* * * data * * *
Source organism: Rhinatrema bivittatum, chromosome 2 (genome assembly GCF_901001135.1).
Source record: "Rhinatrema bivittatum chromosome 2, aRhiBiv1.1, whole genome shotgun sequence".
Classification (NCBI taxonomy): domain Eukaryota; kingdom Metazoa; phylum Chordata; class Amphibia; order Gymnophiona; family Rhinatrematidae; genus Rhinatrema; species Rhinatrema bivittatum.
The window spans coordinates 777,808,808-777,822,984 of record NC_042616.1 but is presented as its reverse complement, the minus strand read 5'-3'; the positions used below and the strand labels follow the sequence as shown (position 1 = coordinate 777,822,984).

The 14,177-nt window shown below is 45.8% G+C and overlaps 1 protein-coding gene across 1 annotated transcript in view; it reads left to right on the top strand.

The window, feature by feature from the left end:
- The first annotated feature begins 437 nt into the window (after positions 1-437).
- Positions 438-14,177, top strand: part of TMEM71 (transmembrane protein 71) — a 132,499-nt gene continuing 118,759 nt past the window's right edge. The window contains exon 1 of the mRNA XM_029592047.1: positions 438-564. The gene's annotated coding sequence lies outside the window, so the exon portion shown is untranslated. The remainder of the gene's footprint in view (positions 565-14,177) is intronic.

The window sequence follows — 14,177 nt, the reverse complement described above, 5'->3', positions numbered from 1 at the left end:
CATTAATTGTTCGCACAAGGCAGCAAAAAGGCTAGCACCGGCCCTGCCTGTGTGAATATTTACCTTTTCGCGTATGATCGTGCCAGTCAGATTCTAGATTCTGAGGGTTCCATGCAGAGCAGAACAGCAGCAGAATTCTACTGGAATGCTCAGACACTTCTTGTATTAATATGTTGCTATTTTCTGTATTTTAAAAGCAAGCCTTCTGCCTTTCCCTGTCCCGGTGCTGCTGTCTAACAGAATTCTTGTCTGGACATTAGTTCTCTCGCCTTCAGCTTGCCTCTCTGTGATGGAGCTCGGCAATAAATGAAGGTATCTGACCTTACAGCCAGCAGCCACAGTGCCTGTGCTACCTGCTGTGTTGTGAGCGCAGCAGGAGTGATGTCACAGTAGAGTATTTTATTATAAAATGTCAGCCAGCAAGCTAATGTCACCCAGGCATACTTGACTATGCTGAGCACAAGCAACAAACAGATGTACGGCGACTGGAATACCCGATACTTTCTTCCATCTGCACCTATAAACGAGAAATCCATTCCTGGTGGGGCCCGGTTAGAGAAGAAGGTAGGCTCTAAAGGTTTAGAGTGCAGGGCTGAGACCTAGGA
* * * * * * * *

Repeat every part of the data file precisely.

Source organism: Rhinatrema bivittatum, chromosome 2 (genome assembly GCF_901001135.1).
Source record: "Rhinatrema bivittatum chromosome 2, aRhiBiv1.1, whole genome shotgun sequence".
Classification (NCBI taxonomy): domain Eukaryota; kingdom Metazoa; phylum Chordata; class Amphibia; order Gymnophiona; family Rhinatrematidae; genus Rhinatrema; species Rhinatrema bivittatum.
The window spans coordinates 777,808,808-777,822,984 of record NC_042616.1 but is presented as its reverse complement, the minus strand read 5'-3'; the positions used below and the strand labels follow the sequence as shown (position 1 = coordinate 777,822,984).

The 14,177-nt window shown below is 45.8% G+C and overlaps 1 protein-coding gene across 1 annotated transcript in view; it reads left to right on the top strand.

The window, feature by feature from the left end:
- The first annotated feature begins 437 nt into the window (after positions 1-437).
- Positions 438-14,177, top strand: part of TMEM71 (transmembrane protein 71) — a 132,499-nt gene continuing 118,759 nt past the window's right edge. The window contains exon 1 of the mRNA XM_029592047.1: positions 438-564. The gene's annotated coding sequence lies outside the window, so the exon portion shown is untranslated. The remainder of the gene's footprint in view (positions 565-14,177) is intronic.

The window sequence follows — 14,177 nt, the reverse complement described above, 5'->3', positions numbered from 1 at the left end:
CATTAATTGTTCGCACAAGGCAGCAAAAAGGCTAGCACCGGCCCTGCCTGTGTGAATATTTACCTTTTCGCGTATGATCGTGCCAGTCAGATTCTAGATTCTGAGGGTTCCATGCAGAGCAGAACAGCAGCAGAATTCTACTGGAATGCTCAGACACTTCTTGTATTAATATGTTGCTATTTTCTGTATTTTAAAAGCAAGCCTTCTGCCTTTCCCTGTCCCGGTGCTGCTGTCTAACAGAATTCTTGTCTGGACATTAGTTCTCTCGCCTTCAGCTTGCCTCTCTGTGATGGAGCTCGGCAATAAATGAAGGTATCTGACCTTACAGCCAGCAGCCACAGTGCCTGTGCTACCTGCTGTGTTGTGAGCGCAGCAGGAGTGATGTCACAGTAGAGTATTTTATTATAAAATGTCAGCCAGCAAGCTAATGTCACCCAGGCATACTTGACTATGCTGAGCACAAGCAACAAACAGATGTACGGCGACTGGAATACCCGATACTTTCTTCCATCTGCACCTATAAACGAGAAATCCATTCCTGGTGGGGCCCGGTTAGAGAAGAAGGTAGGCTCTAAAGGTTTAGAGTGCAGGGCTGAGACCTAGGA